While he has all the makings of an underground icon, it's never quite taken off. Having released two albums (I Hate Jazz in 2011, and Trust Fund in 2013), both filled to the brim with spunky jams that are as fast paced as they are heartfelt, in 2015 he released his third album, Turkey. It was his first on Merge Records, and what felt like the beginning of a bright future.

Yet, things didn't quite sit right. Feeling like the music world didn’t want him, he became jaded with the whole concept and, in the ensuing storm, fell out of love with music.

Enter Power Chords.

The battered and bruised Krol adorning the cover alludes to the journey that found him creating his fourth album. Wrestling his demons, and self-meaning, the last few years have led to an introspective record that’s once again filled with promise. A return to garage-form; what Krol may have once seen as his foible, has now become his greatest strength - a natural vulnerability housed within pummelling chords, rattling drums and barely audible vocals.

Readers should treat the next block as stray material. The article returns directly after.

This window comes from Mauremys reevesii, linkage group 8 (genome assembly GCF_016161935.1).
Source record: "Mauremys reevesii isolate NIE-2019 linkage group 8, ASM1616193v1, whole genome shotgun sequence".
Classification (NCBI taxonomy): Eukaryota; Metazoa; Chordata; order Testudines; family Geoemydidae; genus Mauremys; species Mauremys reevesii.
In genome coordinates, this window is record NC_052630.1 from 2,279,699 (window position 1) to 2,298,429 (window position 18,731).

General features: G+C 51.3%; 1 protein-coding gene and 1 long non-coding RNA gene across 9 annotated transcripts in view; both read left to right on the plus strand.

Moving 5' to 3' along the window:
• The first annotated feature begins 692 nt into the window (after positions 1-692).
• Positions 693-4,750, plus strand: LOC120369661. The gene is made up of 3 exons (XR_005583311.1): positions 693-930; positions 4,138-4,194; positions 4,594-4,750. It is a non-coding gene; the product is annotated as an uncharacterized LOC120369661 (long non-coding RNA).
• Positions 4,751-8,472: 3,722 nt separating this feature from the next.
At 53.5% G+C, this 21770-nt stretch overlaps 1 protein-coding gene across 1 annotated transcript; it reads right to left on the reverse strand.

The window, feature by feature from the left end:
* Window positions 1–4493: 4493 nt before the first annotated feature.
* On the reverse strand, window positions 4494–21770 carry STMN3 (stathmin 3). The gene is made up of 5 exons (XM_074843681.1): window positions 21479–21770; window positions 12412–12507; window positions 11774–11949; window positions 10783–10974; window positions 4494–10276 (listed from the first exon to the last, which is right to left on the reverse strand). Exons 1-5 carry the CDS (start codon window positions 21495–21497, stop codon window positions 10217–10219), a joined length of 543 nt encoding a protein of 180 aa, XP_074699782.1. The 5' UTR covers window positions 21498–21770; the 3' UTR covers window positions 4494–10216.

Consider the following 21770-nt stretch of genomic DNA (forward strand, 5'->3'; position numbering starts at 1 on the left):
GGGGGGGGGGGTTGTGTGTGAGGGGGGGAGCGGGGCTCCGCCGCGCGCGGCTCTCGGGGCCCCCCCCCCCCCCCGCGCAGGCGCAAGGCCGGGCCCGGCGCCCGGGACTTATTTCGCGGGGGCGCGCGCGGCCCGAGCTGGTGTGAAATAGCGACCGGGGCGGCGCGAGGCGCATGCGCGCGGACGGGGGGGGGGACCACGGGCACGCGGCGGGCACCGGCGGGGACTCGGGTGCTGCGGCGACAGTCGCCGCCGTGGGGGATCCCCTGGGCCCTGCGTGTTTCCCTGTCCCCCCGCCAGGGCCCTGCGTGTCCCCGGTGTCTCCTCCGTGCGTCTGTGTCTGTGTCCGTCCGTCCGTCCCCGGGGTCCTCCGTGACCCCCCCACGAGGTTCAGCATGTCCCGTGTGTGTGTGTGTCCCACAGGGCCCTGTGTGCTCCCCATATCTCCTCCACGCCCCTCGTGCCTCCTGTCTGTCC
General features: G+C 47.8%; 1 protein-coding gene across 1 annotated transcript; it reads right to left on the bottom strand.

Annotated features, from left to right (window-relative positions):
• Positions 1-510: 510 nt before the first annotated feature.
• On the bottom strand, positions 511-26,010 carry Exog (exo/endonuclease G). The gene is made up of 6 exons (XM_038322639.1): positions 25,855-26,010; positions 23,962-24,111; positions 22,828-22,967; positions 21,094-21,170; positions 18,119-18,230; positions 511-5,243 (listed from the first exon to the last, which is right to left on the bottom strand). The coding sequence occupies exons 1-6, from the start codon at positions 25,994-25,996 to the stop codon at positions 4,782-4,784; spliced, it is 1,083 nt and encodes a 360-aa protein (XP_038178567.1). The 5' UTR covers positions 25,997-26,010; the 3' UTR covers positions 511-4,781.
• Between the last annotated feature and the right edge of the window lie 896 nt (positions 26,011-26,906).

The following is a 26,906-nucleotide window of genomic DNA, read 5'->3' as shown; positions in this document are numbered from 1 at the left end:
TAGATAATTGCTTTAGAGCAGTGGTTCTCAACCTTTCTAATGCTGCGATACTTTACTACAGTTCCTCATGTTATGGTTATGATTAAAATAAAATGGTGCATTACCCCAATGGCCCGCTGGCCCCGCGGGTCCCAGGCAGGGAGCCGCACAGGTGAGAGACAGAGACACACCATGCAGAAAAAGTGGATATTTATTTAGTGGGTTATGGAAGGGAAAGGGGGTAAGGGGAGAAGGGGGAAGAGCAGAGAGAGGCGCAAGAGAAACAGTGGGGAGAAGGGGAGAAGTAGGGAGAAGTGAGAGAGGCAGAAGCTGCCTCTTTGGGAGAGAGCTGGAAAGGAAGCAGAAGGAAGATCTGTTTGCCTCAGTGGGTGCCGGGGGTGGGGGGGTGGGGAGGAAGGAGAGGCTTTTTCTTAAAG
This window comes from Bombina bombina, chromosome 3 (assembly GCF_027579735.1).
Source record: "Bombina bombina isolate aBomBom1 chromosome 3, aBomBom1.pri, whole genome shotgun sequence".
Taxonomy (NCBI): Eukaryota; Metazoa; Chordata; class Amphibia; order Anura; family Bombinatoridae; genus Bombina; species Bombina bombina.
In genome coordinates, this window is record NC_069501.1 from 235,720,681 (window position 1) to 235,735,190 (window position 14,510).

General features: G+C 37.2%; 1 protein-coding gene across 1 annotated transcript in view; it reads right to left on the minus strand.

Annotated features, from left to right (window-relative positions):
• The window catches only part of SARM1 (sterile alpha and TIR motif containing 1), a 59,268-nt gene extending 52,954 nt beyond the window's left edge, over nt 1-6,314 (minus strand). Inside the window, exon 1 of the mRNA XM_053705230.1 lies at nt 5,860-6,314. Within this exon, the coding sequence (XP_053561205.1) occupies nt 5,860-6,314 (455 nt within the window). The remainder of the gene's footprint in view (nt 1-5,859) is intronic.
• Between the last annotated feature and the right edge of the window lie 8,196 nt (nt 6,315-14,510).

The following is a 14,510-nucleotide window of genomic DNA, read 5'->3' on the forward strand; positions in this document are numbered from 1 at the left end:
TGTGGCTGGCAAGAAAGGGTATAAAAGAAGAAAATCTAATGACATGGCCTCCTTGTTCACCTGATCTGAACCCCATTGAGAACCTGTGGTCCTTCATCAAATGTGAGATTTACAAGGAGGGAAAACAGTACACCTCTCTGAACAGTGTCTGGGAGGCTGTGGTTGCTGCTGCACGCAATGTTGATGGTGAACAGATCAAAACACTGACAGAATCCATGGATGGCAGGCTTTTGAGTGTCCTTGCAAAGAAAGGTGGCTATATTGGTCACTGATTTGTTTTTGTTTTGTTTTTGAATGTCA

The thread that keeps this all together is Krol’s burgeoning status as a master of melody. Amongst the musical discord lies the DNA of a power-pop mind battling that of a punk - seasoned with the vitriol of someone battered and torn. You could begin to think that straight up, runaway punk songs would be in danger of getting a bit samey, but Krol keeps you on your toes, with “Left For Dead” using an intricate web of false starts to roll things into gear.

Elsewhere, “Blue & Pink” feels like Krol relaxing slightly, which is saying something given it’s still vibrantly distorted, but the lushly filled out sound that matches with his sincere vocals, while “I Wonder” spikes some real fun into Power Chords.

All told, Mike Krol deserves far more recognition than he currently has. There’s a unique heart hidden deep with every album he creates, and Power Chords is no different. Open yourself up to the world of Krol.